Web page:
- Kitchen Testimony: Ex-Slaves’ Narratives in New Company
A talkative servant is never considered a desirable inmate in any family. (1855) 1
In 1850, a correspondent to the pro-slavery New York Herald had a complaint. Aware, along with most of the nation, of the widely reported divorce suits of the nation’s foremost Shakespearean actor and his allegedly wild wife, the letter-writer questioned the merit of putting Edwin and Catherine Forrest’s domestic servants on the witness stand. “It seems to me to be unjust,” this onlooker commented,
and improper, and unreasonable to believe imputations against any respectable woman, of gross misconduct, such as vulgarity or drunkenness, to say nothing of worse charges or insinuations, upon the mere belief and unexplained statement of . . . such witnesses as those relied on in this case. An ignorant housekeeper, and an equally ignorant Irish man servant, are not exactly the persons whose construction should govern us in estimating the conduct of their superiors. 2
The kicker to this haughty assertion lies in its tail for, according to “An American,” servant-witnesses should be inadmissible in court “even though they may speak the truth, and testify under no improper influence.” Nothing about this charge admits that quite a few servant-witnesses had been testifying in print and lecture-halls in recent years because “An American” ignored writers like Frederick Douglass and William Wells Brown (to name only the most acclaimed). Ten years later, a pro-slavery novelist did acknowledge the accounts of former and fugitive chattel, but wondered why any sensible person would listen to menials’ complaints. In what looks like a direct reference to the Forrest trial, she scoffed that Carolina readers knew better than to credit Irish servants who claimed to have witnessed immorality. No more, she thought, should “civilized, educated Abolitionists . . . be so daft as to believe the monstrosities fulminated by lying runaway negroes, against their masters.” 3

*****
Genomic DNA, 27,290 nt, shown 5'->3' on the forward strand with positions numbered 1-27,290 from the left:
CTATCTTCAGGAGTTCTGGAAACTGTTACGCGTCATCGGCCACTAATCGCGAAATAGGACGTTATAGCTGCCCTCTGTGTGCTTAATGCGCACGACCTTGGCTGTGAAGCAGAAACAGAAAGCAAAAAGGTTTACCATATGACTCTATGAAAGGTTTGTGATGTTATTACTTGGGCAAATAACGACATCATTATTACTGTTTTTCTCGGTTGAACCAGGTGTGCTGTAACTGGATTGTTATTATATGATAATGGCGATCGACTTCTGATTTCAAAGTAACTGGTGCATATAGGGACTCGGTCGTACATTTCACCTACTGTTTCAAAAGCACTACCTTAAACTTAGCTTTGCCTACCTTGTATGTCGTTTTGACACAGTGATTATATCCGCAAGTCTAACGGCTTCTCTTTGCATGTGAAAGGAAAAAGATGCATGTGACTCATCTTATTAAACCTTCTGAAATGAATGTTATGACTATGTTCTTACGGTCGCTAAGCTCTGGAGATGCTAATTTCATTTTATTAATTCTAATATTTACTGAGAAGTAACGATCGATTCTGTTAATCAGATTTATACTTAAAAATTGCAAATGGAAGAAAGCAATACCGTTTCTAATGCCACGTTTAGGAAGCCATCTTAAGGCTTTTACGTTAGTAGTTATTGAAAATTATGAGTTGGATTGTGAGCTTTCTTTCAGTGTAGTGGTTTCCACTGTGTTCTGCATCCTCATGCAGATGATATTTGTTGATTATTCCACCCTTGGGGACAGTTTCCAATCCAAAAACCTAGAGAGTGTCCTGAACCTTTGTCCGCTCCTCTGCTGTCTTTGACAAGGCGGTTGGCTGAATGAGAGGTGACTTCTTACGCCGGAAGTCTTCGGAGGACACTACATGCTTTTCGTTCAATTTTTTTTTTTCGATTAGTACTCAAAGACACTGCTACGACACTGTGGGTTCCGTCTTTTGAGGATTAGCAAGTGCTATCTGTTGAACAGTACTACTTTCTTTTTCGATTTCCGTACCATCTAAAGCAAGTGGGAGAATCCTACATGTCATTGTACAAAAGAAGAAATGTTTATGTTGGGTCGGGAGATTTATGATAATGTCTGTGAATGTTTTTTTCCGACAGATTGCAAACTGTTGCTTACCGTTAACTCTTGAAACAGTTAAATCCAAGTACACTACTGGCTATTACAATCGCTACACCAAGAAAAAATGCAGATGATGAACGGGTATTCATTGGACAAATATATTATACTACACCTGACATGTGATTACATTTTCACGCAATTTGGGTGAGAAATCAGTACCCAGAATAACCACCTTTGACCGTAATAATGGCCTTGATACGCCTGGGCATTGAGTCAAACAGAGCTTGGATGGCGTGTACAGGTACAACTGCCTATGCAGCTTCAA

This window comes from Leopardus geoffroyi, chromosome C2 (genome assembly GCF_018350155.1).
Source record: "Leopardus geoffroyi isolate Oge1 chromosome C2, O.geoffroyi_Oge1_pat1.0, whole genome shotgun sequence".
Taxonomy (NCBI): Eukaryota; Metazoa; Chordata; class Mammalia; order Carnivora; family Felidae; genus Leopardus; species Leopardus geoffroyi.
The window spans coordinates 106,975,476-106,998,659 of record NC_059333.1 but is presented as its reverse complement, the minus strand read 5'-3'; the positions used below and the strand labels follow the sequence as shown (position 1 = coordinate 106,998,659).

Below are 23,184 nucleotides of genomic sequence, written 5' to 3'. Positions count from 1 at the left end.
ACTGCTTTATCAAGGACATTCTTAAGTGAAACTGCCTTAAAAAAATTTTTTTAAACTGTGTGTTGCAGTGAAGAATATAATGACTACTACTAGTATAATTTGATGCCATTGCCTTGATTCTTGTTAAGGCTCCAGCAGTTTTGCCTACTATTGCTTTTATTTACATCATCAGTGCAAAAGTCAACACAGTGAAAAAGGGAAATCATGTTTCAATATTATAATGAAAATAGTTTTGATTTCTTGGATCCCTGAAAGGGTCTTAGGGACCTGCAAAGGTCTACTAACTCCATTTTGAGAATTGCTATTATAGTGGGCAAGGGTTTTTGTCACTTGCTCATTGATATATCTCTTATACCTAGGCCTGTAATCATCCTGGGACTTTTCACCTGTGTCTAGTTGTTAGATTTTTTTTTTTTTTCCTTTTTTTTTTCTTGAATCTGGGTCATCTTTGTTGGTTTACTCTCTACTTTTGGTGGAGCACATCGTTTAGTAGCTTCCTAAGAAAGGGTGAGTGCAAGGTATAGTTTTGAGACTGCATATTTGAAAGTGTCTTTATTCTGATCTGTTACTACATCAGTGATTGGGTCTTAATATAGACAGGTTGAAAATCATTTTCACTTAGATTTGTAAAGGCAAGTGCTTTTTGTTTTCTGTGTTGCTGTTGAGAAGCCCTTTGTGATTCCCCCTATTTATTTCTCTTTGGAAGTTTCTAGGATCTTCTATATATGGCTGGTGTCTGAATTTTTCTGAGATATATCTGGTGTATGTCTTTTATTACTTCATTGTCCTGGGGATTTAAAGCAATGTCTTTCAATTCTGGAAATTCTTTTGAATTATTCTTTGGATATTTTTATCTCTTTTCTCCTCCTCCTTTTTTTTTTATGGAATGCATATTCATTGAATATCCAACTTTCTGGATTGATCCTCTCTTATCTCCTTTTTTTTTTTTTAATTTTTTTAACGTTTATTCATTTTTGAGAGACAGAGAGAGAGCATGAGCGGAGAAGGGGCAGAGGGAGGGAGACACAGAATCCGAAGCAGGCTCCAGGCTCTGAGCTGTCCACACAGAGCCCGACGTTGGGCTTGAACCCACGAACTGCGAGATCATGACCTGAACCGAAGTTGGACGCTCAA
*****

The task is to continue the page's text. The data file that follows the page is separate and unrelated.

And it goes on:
These comments remind literary and cultural historians that in addition to race-based resistance, ex-slaves’ narratives were subject to a class-based fear, and that both class and race inflect the notorious complaint that “the slave as a general thing, is a [End Page 141] liar.” 4 Class and race also mingle in the term “testimony . . . from the kitchen,” which was coined by one of Catherine Forrest’s alleged lovers, a man with reason to fear what servants might say. 5 With this essay, I want to emphasize the fact that many ex-slave narrators had been house staff at some point, to draw their life-stories closer to accounts of waged service like Louisa May Alcott’s “How I Went Out to Service” (1874) and the housekeeper’s memoir published as A Lifetime with Mark Twain (1925). As this conflation of separable categories runs counter to some familiar patterns of thought, I will first outline the reasons that ex-slaves’ narratives could look like kitchen testimony to 19th-century homemakers trying to defend a rank-perquisite they held dear. I then survey several 19th-century servant-writers to illuminate the strategies they used when venturing into public speech. I conclude with a few thoughts on the boons I see for inquiries about ex-slaves’ narratives as a subset of the broader category of accounts written by people whose claim for attention rested on the fact that they had served. My inspiration throughout is the non-slave servant-writers forced to negotiate many of the same obstacles that former and fugitive slaves encountered when they tried to enter print. 6 A few of these writers are known and esteemed, most notably Alcott and Harriet Wilson, while others are still obscure, like Eliza M. Potter and Kate Leary. In bringing these servant-writers alongside ex-slave narrators like Douglass, Harriet Jacobs and Elizabeth Keckley, I do not follow the antebellum pundit who opined: “[t]he words slave and servant are perfectly synonymous” or even David Walker’s charge that “a servant is a slave to the man whom he serves.” 7 I contend, instead, that if ex-slave narrators were forced to “run a gauntlet of critics . . . hindered, if not obstructed, by the surveillance of both friend and foe...